Photographer Ricardo García Villanova visited detention centres in Misrata, Libya which are home to many African migrants, both those who are trying to travel to Europe, and those who were rounded up after the revolution.
Many African migrants in Libya find themselves limbo. Considered illegal migrants, they suffer detention in terrible conditions. Unauthorized migrants are jailed and then deported after they serve their sentences.Photograph: Ricardo García Villanova
Refugees coming from Africa and Middle East finding themselves systematically exposed to arbitrary and indefinite detention in conditions described as "abysmal" and "unacceptable", according The UN and Human Rights WatchPhotograph: Ricardo García Vilanova
Racism against black migrants has risen since the revolution. Opposition forces said the majority of the mercenaries working for Muammar Gaddafi were black; many of those accused were jailed without legal assistance or formal justification.Photograph: Ricardo García Vilanova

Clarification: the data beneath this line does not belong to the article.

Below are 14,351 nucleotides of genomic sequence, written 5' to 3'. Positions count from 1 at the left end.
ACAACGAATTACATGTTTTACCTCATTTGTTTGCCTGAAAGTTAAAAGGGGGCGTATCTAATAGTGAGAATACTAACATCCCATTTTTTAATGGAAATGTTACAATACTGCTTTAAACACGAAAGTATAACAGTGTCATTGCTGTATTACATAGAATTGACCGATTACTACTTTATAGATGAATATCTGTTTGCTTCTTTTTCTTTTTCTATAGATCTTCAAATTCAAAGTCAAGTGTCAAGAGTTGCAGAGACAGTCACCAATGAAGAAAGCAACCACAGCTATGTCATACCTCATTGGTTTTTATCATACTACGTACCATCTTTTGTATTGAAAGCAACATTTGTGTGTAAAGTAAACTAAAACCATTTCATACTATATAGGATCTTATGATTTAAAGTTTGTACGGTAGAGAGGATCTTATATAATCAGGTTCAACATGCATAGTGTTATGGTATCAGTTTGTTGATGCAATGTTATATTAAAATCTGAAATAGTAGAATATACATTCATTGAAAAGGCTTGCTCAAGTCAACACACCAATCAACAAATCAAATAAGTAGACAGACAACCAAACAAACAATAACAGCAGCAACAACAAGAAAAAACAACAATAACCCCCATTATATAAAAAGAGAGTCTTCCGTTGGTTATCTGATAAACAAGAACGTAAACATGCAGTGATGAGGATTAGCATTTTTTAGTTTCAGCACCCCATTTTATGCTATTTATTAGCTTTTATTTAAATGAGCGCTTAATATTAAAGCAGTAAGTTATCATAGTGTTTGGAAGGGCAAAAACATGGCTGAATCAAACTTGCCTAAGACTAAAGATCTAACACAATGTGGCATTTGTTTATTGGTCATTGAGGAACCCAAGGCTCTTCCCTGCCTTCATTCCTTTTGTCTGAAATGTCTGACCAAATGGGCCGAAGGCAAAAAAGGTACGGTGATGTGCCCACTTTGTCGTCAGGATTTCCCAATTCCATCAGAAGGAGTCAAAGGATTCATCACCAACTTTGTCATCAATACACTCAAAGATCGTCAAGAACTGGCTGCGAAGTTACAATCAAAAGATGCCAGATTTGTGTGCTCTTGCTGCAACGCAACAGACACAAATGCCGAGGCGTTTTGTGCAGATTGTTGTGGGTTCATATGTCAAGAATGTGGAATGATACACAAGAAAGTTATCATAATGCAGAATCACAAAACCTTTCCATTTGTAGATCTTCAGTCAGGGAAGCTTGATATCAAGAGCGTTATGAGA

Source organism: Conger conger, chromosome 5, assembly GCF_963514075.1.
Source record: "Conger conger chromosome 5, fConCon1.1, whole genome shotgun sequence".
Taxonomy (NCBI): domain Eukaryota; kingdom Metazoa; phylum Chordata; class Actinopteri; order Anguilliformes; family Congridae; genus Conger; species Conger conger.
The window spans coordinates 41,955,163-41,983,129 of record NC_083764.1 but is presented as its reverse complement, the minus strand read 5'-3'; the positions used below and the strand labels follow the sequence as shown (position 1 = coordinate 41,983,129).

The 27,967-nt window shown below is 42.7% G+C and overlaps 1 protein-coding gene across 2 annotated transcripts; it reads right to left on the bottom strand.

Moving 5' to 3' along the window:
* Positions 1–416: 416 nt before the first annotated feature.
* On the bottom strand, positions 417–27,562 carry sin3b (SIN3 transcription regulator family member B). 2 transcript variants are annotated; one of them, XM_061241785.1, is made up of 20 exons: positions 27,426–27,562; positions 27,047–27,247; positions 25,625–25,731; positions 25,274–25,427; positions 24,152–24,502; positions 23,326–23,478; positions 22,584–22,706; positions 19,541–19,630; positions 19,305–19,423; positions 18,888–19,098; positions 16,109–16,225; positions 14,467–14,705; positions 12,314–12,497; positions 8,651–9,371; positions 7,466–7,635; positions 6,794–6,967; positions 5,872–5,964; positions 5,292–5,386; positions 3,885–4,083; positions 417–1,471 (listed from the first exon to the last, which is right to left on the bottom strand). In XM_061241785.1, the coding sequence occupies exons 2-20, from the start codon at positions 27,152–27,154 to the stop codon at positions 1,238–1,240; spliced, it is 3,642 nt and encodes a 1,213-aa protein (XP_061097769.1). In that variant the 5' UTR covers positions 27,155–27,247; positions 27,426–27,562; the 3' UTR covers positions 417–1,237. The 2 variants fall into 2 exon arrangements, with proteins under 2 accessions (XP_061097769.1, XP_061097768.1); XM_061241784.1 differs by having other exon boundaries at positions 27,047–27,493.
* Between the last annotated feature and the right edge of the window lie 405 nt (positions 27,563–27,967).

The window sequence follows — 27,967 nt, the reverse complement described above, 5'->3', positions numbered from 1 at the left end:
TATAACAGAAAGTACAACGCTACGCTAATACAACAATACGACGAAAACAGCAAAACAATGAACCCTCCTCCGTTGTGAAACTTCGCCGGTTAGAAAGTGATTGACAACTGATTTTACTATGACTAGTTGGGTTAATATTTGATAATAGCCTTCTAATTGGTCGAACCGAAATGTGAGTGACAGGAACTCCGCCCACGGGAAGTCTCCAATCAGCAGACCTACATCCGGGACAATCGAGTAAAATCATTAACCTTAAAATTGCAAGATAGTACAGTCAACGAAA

Many complain of hard conditions: beatings; hunger; 200 people using a single toilet. They are often unable to communicate with relatives. Many only want to be deported to their home countries, but may have to pay or work to obtain freedom.Photograph: Ricardo García Villanova
Women and children are also held, separated from men, even husbands. Without female guards, they are vulnerable to abuse. There are reports of invasive strip-searches used as punishment, and of pregnant women beaten on their upper bodies.Photograph: Ricardo García Villanova
According to human rights observers corruption is rife. Many detainees are in the hands of smugglers who demand money for freedom. In other cases they suffer the worst slavery conditions in the XXI century, forced to work to obtain release.Photograph: Ricardo García Vilanova